North Korea media breaks tradition to report summit

Only translators will be in the room for Trump’s sit-down with Kim Jong Un

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South Koreans have mixed views about the Trump-Kim summit, some hoping that the North will eventually give up its nuclear weapons, while others are sceptical about Pyongyang's intentions or indifferent.

. They'll be joined later by their staffs for an expanded meeting and a working lunch.

"Everything that we see, say and do is based on observable, testable, referential behavior", he told FOX Business' Maria Bartiromo on "Mornings with Maria" on Monday.

Of course, inside the hotel and around Sentosa, the advanced party and specialist security teams from North Korea and the US will be sweeping the location ahead of the arrivals of North Korean leader Kim Jong Un and US President Donald Trump.

Secretary of State Mike Pompeo's Twitter feed was busy during the first day of the summit, sharing photos of different meetings.

The most common prediction that most publications made was, ironically, the unpredictability of the outcome of the Trump-Kim summit, given how both leaders tend to be mavericks.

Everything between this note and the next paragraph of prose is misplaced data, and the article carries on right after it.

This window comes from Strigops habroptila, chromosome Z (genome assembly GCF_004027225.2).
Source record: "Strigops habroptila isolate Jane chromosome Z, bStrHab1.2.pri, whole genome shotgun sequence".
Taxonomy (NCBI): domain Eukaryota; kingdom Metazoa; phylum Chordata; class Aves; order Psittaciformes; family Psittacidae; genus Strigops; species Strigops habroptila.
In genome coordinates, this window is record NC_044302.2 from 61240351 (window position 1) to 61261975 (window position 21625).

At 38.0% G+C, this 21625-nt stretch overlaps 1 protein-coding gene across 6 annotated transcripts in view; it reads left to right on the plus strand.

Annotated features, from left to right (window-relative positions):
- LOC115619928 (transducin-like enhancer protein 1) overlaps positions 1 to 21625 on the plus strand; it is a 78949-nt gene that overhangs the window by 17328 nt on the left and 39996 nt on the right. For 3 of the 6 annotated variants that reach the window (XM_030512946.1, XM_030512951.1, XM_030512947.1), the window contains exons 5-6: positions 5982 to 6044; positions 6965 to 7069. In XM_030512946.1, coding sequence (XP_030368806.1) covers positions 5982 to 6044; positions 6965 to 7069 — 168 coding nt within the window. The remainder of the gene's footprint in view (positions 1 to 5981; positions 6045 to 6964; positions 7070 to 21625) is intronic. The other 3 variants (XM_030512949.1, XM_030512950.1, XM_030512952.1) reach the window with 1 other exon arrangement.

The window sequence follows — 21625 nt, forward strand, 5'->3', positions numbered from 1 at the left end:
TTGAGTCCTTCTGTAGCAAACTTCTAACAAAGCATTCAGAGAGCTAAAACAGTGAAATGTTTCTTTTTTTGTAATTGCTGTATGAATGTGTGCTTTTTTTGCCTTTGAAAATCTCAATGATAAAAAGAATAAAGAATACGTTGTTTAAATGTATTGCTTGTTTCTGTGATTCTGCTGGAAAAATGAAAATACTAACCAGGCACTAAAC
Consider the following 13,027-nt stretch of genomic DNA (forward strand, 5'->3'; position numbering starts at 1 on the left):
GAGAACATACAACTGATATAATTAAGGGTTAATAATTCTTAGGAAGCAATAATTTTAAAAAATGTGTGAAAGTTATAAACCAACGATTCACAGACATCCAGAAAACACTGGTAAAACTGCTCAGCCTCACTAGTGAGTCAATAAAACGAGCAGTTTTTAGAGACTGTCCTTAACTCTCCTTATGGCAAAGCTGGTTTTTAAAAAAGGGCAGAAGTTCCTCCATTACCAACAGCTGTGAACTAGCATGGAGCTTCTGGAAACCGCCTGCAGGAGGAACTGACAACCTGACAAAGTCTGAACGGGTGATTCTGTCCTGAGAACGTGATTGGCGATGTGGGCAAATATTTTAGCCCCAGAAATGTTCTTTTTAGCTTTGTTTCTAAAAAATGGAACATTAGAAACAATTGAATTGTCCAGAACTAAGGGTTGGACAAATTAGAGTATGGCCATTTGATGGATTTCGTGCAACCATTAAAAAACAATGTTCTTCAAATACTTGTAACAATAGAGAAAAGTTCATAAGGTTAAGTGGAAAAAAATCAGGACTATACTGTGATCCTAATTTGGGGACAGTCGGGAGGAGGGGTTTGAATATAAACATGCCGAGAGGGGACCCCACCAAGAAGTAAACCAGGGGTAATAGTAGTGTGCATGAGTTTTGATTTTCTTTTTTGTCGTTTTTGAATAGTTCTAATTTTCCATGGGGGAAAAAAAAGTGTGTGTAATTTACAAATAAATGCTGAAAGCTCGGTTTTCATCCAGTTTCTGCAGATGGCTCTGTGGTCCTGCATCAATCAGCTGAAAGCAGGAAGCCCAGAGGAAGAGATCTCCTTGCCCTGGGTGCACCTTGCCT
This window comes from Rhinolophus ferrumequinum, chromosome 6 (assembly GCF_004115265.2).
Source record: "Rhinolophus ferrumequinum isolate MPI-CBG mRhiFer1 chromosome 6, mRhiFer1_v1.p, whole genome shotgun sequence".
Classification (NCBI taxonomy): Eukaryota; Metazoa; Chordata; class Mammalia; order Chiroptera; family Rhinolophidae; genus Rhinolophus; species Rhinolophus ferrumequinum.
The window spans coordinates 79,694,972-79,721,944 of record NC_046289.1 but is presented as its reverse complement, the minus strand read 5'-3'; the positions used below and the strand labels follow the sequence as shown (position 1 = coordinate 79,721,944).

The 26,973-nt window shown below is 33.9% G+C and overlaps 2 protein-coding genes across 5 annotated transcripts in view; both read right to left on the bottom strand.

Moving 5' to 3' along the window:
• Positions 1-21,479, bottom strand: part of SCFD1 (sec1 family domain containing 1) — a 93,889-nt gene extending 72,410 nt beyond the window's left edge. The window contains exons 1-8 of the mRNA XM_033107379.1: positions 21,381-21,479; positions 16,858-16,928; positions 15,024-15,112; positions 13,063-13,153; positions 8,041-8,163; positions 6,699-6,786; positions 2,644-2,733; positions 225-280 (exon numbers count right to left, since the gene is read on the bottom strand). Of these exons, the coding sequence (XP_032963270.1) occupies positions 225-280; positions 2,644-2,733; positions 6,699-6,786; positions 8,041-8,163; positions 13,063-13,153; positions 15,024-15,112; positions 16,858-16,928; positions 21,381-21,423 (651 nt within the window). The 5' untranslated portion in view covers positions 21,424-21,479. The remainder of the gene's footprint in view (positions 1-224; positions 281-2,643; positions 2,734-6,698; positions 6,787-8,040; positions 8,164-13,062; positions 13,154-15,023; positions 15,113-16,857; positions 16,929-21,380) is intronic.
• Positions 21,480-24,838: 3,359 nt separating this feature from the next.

Not all USA officials have joined Messrs. About 100 reporters and Singapore residents shouted his name and took pictures with phones as Kim visited Marina Bay Sands resort, famed for its rooftop infinity pool overlooking the city.

In a statement, the White House said Mr Trump would speak to the media before departing for the United States at 8:00pm.

"While a summit between Trump and Kim would be historic, it is unlikely to be decisive".

Trump, 71, landed at Paya Lebar Airbase on board Air Force One after cutting short his time at the G7 summit in Canada.

Flattery and Threats Trump, a former real-estate developer, has approached his meeting with Kim like a business negotiation - with flattery, flashy promises and flexible terms juxtaposed with constant threats to walk away from the table.

Along with an extensive security detail, the North Korean leader took his own personal toilet to the meeting.

Rodong Sinmun newspaper also seems to be preparing people for talks with the "enemy", publishing an editorial on North Korea's need to establish relations with other countries. Or, it could amount to little more than a much-photographed handshake.

Any change to North Korean media's day-to-day routine usually signifies that something important is happening.

Delegations from both sides are making final preparations before the meeting.

But last month, Trump abruptly cancelled the Singapore summit, citing the "tremendous anger and open hostility" by Pyongyang.

As he was trying to build a bridge with Kim, he was smashing longtime alliances with Western allies with his abrasive performance at the G-7. He continued to tweet angrily at Trudeau from Singapore, saying Monday "Fair Trade is now to be called Fool Trade if it is not Reciprocal".

While the main attraction of the summit will inevitably be the historic meeting between Trump and Kim, that wasn't the first world leader he met with on this trip.

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